Copyright Claims Board: New Enforcement for Small Copyright Claims

A copyright protects creative works that are fixed in a medium (photography, writing, video) from being copied and exploited without the creator’s permission.  A copyright exists the moment when the original work is fixed in some media.

While copyrights exist on many different types of creative works, infringement frequently goes unpunished because litigation is expensive and long, copyright damages are hard to prove, and the lawsuit requires registration with the Copyright Office first. The new Copyright Claims Board strives to provide a new avenue for a creator to enforce their rights. It is similar to a “small claims court.”

Some of the key features of this new proceeding are:

  • Limited Claims & Limited Damages. The CCB is only permitted to resolve: claims of infringement of a copyright, claims seeking delcarataions that certain activities do not infring a copyright, and claims of misrepresentation in notices send under the Digitial Millennium Copyright Act. The amount of damages cannot be more than $30,000.
  • No attorney needed. The intent is that anyone should be able to represent themselves without the use of an attorney. However, since you will be waiving the right to bring the claim in federal court if you go through the CCB process, it is prudent to at least consult with an attorney prior to filing in order to assess whether you should use the CCB or if there are other better options for you.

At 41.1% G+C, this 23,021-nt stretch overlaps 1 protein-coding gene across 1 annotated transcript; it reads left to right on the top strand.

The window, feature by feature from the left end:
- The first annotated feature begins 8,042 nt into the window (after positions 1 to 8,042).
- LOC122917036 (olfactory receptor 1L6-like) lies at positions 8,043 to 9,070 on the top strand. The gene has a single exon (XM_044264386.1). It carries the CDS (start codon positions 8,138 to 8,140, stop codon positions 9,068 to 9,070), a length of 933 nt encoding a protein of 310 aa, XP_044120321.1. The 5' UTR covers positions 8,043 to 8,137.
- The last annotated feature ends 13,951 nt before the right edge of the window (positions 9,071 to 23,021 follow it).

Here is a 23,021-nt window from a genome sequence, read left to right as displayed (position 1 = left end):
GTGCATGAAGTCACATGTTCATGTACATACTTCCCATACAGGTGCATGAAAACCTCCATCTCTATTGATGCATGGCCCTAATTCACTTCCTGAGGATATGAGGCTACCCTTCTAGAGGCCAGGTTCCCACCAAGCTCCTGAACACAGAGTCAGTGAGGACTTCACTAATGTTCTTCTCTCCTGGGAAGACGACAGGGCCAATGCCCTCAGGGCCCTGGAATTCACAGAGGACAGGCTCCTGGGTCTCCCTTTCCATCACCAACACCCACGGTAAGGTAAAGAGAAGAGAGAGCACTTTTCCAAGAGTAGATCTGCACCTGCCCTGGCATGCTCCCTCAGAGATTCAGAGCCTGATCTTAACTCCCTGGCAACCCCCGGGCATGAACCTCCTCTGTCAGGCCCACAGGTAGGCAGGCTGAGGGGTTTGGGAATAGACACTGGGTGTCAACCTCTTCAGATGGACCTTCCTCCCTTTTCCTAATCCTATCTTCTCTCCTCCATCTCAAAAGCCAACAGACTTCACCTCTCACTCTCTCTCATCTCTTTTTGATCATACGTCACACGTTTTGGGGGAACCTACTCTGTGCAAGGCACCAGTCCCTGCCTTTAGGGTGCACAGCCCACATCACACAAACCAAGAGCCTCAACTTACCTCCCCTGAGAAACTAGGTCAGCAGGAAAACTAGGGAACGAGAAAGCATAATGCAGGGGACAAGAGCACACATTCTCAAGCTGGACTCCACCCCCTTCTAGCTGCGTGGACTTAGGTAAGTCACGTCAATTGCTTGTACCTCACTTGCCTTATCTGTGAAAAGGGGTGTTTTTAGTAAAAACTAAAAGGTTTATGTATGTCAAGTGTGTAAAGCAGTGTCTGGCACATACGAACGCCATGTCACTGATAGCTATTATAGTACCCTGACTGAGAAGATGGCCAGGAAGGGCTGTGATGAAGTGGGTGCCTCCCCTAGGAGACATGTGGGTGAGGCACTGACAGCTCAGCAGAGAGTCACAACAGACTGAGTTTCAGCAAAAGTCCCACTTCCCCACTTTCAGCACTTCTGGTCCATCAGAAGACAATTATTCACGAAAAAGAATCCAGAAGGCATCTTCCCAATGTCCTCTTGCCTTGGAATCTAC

• Easy to use. All CCB filings (which are limited) are submitted online and the hearings are held through video conferences. This saves on time and expenses, as compared to federal court.
  • Participation is voluntary. No one is required to go to CCB rather than federal court. A respondent can opt out of the proceeding. In that case, the platiniff would be able to bring the matter in federal court.
  • No trolls allowed. In order to protect against a party bringing a CCB claim in bad faith (acting in a dishonest, intentionally misleading or abusive way), CCB may order the wrongful party to pay the other party’s reasonable costs and attorneys’ fees. These fees can be up to $5,000, but are limited to $2,500 for parties representing themselves, with some discretion for truly egregious behavior. The CCB also limits the number of claims someone can bring each year. It also has the authority to ban parties or their representatives who have repeatedly acted in bad faith from filing new claims for one year and may even dismiss their pending claims.

When faced with someone infringing your creative work, it is important to have the situation reviewed as soon as possible to determine the best avenue to remedy the situation and maximize your recovery. The CCB is only one option.

If someone stole your work, please give me a call.

Ginny Cascio Bonifacino, Esq.



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